Drop Options

Drop options are treated by jsPlumb in the same way as drag options - they are passed through to the underlying library. MooTools does not have drop options like jQuery and YUI3 do; droppable functionality in MooTools is actually implemented by the Drag.Move class - the one used to initialise a draggable. But when you setup an Endpoint in jsPlumb you should ignore that fact, and treat droppables like you would in jQuery or YUI3. jsPlumb wires everything up for you under the hood.

There are three jQuery droppable options that jsPlumb treats as shortcuts in MooTools and YUI3, for the sake of consistency:

For more information about drop options when using jQuery, see here

Drag and Drop Scope

jsPlumb borrowed the concept of 'scope' from jQuery's drag/drop implementation: the notion of which draggables can be dropped on which droppables. In jsPlumb you can provide a 'scope' entry when creating an Endpoint. Here's the example grey Endpoint example with 'scope' added:

var exampleGreyEndpointOptions = {
  endpoint:"Rectangle",
  paintStyle:{ width:25, height:21, fillStyle:"#666" },
  isSource:true,
  connectionStyle : { strokeStyle:"#666" },
  isTarget:true,
  scope:"exampleGreyConnection"
};

If you do not provide a 'scope' entry, jsPlumb uses a default scope. Its value is accessible through this method:

jsPlumb.getDefaultScope();

If you want to change it for some reason you can do so with this method:

jsPlumb.setDefaultScope("mySpecialDefaultScope");

You can also, should you want to, provide the scope value separately on the drag/drop options, like this:

var exampleGreyEndpointOptions = {
  endpoint:"Rectangle",
  paintStyle:{ width:25, height:21, fillStyle:'#666' },
  isSource:true,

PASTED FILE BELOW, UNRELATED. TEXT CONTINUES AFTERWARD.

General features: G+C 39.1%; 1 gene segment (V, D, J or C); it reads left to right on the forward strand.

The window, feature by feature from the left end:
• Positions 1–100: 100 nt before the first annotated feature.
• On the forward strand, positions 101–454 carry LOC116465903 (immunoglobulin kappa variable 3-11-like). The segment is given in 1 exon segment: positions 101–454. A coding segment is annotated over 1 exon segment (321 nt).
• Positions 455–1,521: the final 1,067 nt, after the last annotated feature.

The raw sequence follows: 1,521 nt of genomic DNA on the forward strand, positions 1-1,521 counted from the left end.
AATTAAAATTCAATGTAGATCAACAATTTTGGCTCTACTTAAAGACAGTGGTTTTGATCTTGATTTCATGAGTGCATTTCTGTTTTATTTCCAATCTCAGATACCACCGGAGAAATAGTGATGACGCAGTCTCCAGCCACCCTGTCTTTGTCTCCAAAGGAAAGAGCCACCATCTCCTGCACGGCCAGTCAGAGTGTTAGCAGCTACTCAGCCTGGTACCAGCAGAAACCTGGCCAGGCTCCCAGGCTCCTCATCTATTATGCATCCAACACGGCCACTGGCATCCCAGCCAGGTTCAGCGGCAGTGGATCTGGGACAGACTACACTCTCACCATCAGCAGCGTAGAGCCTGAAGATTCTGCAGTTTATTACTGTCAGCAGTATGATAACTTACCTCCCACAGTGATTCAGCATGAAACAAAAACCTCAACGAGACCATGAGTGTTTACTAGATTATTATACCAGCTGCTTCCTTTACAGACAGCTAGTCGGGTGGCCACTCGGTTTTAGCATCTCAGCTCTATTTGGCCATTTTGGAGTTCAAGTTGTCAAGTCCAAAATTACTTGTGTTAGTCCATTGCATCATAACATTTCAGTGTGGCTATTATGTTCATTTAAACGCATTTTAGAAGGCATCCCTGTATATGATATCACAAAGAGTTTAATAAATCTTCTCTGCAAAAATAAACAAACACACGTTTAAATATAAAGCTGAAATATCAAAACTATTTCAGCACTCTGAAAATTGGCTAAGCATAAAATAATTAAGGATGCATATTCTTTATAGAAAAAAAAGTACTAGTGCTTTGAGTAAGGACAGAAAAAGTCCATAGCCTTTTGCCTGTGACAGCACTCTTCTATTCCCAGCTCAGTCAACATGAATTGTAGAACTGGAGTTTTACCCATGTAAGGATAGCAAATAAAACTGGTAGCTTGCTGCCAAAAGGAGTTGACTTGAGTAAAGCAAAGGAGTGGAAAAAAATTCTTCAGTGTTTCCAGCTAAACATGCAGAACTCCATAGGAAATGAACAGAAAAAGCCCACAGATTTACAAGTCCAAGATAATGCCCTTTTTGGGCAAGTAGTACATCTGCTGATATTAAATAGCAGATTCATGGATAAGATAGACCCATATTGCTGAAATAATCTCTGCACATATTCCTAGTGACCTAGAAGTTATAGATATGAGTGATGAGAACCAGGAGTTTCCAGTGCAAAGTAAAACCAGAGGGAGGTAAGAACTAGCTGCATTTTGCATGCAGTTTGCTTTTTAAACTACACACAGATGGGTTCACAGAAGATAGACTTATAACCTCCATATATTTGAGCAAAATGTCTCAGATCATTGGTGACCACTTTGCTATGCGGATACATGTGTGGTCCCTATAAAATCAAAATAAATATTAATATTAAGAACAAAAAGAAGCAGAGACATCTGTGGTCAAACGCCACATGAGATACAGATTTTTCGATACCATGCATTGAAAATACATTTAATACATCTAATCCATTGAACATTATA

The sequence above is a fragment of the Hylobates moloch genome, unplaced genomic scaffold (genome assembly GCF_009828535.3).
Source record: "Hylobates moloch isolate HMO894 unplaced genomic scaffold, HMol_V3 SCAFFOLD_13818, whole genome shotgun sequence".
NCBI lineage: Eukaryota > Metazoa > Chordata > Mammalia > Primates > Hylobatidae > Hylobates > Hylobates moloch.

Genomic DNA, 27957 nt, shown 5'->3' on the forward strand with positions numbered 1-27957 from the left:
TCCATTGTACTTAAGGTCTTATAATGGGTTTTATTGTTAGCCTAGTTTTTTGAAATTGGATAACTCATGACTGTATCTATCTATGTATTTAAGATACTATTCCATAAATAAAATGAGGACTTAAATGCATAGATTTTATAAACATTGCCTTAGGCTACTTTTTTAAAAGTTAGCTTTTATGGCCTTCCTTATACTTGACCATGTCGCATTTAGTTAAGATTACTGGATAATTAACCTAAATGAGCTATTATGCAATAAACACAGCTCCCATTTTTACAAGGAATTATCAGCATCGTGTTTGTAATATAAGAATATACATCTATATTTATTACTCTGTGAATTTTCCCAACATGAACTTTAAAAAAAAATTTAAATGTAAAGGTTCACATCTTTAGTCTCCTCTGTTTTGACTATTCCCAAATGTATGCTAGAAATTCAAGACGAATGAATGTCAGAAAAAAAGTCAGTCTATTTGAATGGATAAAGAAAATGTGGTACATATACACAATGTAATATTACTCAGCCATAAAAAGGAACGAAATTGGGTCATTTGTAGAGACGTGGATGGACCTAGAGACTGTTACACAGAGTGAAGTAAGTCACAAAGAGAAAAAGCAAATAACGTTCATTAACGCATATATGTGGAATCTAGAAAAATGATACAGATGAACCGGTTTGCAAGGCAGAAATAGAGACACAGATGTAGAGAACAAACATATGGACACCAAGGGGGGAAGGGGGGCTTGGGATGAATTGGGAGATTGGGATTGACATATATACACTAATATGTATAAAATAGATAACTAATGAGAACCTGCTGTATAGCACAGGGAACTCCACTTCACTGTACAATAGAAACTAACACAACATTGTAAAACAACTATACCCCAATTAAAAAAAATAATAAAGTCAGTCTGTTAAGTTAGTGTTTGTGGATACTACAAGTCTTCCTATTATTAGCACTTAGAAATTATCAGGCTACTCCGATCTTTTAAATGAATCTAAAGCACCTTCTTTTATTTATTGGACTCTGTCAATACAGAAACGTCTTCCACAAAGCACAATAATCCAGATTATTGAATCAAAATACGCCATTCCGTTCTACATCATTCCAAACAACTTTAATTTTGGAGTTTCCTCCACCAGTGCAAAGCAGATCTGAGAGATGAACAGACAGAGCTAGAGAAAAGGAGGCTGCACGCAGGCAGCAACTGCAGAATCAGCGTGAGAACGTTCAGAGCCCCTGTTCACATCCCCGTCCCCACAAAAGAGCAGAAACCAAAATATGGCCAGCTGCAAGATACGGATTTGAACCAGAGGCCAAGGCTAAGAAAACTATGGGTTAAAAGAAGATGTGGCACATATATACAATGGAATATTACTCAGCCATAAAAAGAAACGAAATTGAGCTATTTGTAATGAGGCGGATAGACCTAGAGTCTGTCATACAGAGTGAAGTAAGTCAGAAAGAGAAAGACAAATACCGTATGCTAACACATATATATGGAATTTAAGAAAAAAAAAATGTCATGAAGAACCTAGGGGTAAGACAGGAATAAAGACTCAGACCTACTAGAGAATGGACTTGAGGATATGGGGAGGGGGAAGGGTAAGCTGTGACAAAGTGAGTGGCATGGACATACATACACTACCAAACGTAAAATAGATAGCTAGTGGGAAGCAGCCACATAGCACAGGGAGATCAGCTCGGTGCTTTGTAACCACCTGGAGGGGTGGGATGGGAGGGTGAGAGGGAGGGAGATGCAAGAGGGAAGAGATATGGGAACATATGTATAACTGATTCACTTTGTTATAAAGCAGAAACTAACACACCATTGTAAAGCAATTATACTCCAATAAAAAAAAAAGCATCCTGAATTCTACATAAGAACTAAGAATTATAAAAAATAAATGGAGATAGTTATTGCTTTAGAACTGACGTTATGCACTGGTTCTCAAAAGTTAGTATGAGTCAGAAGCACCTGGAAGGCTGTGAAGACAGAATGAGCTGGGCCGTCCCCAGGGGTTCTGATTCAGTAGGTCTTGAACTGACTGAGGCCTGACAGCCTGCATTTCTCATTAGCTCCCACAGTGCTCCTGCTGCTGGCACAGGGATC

connectionStyle : { strokeStyle:"#666" },
  isTarget:true,
  dragOptions:{ scope:"dragScope" },
  dropOptions:{ scope:"dropScope" }
};

Disconnecting and Reconnecting

By default, jsPlumb will allow you to detach connections from either Endpoint by dragging (assuming the Endpoint allows it; Blank Endpoints, for example, have nothing you can grab with the mouse). If you then drop a Connection you have dragged off an Endpoint, the Connection will be detached. This behaviour can be controlled using the detachable and reattachparameters, or their equivalents in the jsPlumb Defaults.

Some examples should help explain:

This behaviour can also be controlled using jsPlumb defaults:

jsPlumb.importDefaults({
  ConnectionsDetachable:true,
  ReattachConnections:true
});

The default value of ConnectionsDetachable is true, and the default value of ReattachConnections is false, so in actual fact those defaults are kind of pointless. But you probably get the point.

Setting detachable/reattach on Endpoints

Endpoints support the 'detachable' and 'reattach' parameters too. If you create an Endpoint and mark 'detachable:false', then all Connections made from that Endpoint will not be detachable. However, since there are two Endpoints involved in any Connection, jsPlumb takes into account the 'detachable' and 'reattach' parameters from both Endpoints when establishing a Connection. If either Endpoint declares either of these values as true, jsPlumb assumes the value to be true. It is possible that in a future version of jsPlumb the concepts of detachable and reattach could be made more granular, through the introduction of parameters like sourceDetachable/targetReattach etc.

Dropping a dragged Connection on another Endpoint

If you drag a Connection from its target Endpoint you can then drop it on another suitable target Endpoint - suitable meaning that it is of the correct scope and it is not full. If you try to drop a Connection on another target that is full, the drop will be aborted and then the same rules will apply as if you had dropped the Connection in whitespace: if 'reattach' is set, the Connection will reattach, otherwise it will be removed.

You can drag a Connection from its source Endpoint, but you can only drop it back on its source Endpoint - if you try to drop it on any other source or target Endpoint jsPlumb will treat the drop as if it happened in whitespace. Note that there is an issue with the hoverClass parameter when dragging a source Endpoint: target Endpoints are assigned the hover class, as if you could drop there. But you cannot; this is caused by how jsPlumb uses the underlying library's drag and drop, and is something that will be addressed in a future release.